“The Insider's Guide” Of Where To Go And What To Do In Chicago
If strolling down Alta Vista Terrace feels a little more like you’re in London, then Samuel Gross, a real-estate developer, accomplished his goal. At the end of the 19th century, he took a trip to the UK city and loved the rowhouse design in Mayfair (a specific region of London). He loved them so much he decided to recreate them in Wrigleyville with the help of architect Joseph C. Brompton in 1904.
This transporting effect is a beautiful sight on a sunny day with the homes being mirrored images of each other. Each of them—forty in all, twenty on each side of the street—has been carefully kept up to maintain the effect. However, the western half of the homes, when observed from the back, are somewhat drastically different from one another. Each house is a two-story single-family home and is around 24 feet wide and 40 feet deep. Despite their similarities, the rowhouses were built using many different architectural techniques including Gothic arches and Palladian windows. They are all made with Roman brick with the exception of 4 greystone houses in the center.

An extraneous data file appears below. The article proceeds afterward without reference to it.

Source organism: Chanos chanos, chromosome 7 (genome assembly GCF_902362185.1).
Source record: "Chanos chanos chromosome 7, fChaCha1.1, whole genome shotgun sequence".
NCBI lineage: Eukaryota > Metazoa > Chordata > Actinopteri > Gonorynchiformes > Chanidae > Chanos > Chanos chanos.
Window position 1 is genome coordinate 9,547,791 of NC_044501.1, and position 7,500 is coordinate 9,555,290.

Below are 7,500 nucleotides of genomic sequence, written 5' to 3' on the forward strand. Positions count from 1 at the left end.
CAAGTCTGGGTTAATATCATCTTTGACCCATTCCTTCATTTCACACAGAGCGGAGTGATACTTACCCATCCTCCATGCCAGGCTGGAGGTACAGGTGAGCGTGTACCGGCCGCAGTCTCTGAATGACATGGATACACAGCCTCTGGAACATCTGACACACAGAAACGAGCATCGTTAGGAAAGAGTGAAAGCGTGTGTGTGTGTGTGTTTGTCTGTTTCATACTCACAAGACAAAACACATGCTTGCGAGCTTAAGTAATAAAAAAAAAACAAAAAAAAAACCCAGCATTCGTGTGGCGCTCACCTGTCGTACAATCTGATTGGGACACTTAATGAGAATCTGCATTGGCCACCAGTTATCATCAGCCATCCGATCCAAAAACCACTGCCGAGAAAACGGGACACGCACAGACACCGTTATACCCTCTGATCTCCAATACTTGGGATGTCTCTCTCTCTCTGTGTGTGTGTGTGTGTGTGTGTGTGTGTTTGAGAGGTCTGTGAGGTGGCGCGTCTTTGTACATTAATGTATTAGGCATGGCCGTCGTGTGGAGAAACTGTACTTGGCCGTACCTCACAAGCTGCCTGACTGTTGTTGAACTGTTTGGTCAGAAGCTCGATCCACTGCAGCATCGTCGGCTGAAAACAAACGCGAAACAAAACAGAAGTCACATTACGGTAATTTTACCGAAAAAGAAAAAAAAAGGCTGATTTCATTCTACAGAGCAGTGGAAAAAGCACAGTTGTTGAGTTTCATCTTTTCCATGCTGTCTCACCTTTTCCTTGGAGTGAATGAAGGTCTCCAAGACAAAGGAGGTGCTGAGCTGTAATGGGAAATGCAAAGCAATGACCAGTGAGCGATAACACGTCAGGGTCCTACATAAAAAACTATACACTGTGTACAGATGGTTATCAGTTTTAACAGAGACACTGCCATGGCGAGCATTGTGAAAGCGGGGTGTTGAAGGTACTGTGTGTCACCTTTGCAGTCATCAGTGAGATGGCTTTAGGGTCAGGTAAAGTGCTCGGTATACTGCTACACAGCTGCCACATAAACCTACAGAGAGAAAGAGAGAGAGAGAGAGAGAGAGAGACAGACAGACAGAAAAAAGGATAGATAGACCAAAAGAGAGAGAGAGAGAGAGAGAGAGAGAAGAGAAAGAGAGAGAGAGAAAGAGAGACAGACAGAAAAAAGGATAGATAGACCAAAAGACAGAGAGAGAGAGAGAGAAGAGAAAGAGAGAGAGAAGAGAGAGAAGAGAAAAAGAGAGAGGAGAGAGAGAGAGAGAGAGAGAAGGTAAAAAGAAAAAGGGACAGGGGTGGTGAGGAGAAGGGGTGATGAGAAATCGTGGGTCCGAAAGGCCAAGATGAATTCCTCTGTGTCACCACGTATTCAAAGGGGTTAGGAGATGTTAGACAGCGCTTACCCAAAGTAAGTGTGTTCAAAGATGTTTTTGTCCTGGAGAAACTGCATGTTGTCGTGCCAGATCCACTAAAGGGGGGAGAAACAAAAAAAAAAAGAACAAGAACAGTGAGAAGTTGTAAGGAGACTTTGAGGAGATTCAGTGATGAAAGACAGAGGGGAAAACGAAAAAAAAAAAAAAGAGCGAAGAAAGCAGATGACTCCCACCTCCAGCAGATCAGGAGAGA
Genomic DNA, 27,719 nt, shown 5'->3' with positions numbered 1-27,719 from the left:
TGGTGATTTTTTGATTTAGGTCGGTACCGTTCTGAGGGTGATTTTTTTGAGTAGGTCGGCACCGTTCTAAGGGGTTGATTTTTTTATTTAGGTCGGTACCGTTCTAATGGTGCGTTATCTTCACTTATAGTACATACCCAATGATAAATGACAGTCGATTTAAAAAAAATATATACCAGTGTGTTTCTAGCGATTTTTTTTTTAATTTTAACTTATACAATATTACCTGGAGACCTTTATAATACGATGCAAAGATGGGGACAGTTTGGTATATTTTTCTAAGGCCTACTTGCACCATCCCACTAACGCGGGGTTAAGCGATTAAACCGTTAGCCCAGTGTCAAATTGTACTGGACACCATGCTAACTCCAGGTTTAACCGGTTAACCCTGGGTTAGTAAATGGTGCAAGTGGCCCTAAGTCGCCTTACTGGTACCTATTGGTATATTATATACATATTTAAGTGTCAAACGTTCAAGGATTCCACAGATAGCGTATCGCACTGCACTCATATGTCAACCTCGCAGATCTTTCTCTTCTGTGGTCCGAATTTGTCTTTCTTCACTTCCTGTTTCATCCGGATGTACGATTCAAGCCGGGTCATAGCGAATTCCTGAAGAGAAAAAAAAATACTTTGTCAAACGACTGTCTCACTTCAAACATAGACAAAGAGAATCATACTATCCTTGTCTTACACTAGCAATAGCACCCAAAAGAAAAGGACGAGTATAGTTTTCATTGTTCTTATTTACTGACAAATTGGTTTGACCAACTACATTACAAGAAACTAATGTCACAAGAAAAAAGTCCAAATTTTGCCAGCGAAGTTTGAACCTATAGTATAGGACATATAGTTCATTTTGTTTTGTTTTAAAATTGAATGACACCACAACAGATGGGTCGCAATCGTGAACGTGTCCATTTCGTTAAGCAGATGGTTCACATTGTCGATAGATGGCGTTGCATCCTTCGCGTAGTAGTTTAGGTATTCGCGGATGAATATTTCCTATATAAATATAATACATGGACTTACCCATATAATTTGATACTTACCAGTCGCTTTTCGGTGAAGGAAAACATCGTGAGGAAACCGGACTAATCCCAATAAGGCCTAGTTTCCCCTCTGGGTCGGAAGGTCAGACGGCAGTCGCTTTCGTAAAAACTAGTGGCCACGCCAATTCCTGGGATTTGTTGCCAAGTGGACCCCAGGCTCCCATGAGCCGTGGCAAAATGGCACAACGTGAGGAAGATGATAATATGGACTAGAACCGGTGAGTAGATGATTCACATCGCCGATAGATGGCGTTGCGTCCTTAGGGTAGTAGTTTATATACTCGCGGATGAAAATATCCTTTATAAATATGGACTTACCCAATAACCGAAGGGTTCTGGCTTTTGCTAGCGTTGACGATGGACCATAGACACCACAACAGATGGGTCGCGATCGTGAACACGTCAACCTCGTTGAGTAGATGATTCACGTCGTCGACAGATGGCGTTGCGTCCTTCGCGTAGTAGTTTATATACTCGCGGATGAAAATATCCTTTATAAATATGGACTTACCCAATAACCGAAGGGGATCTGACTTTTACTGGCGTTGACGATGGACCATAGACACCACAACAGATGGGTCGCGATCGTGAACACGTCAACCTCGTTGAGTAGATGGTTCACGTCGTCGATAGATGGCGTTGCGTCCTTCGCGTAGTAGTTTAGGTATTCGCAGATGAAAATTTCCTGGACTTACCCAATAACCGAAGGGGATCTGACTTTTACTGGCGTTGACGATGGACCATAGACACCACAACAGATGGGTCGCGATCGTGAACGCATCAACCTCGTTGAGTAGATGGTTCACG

Alta Vista Terrace has two claims to fame. The first is that a variety of the rich and famous live on “the street of forty doors,” including models and socialites. These houses certainly are not cheap and are usually more than half a million but there are only a couple of listings a year, if any. The second, one that may last longer than the fame of its residents, is that Alta Vista Terrace was the first Historic District named in Chicago in 1971.
Of course, it is free to walk down Alta Vista Terrace and easy to find as the houses sit on an avenue named after them between Byron and Grace street. You will find a Chicago Landmark plaque at the end of the street mentioning its significance.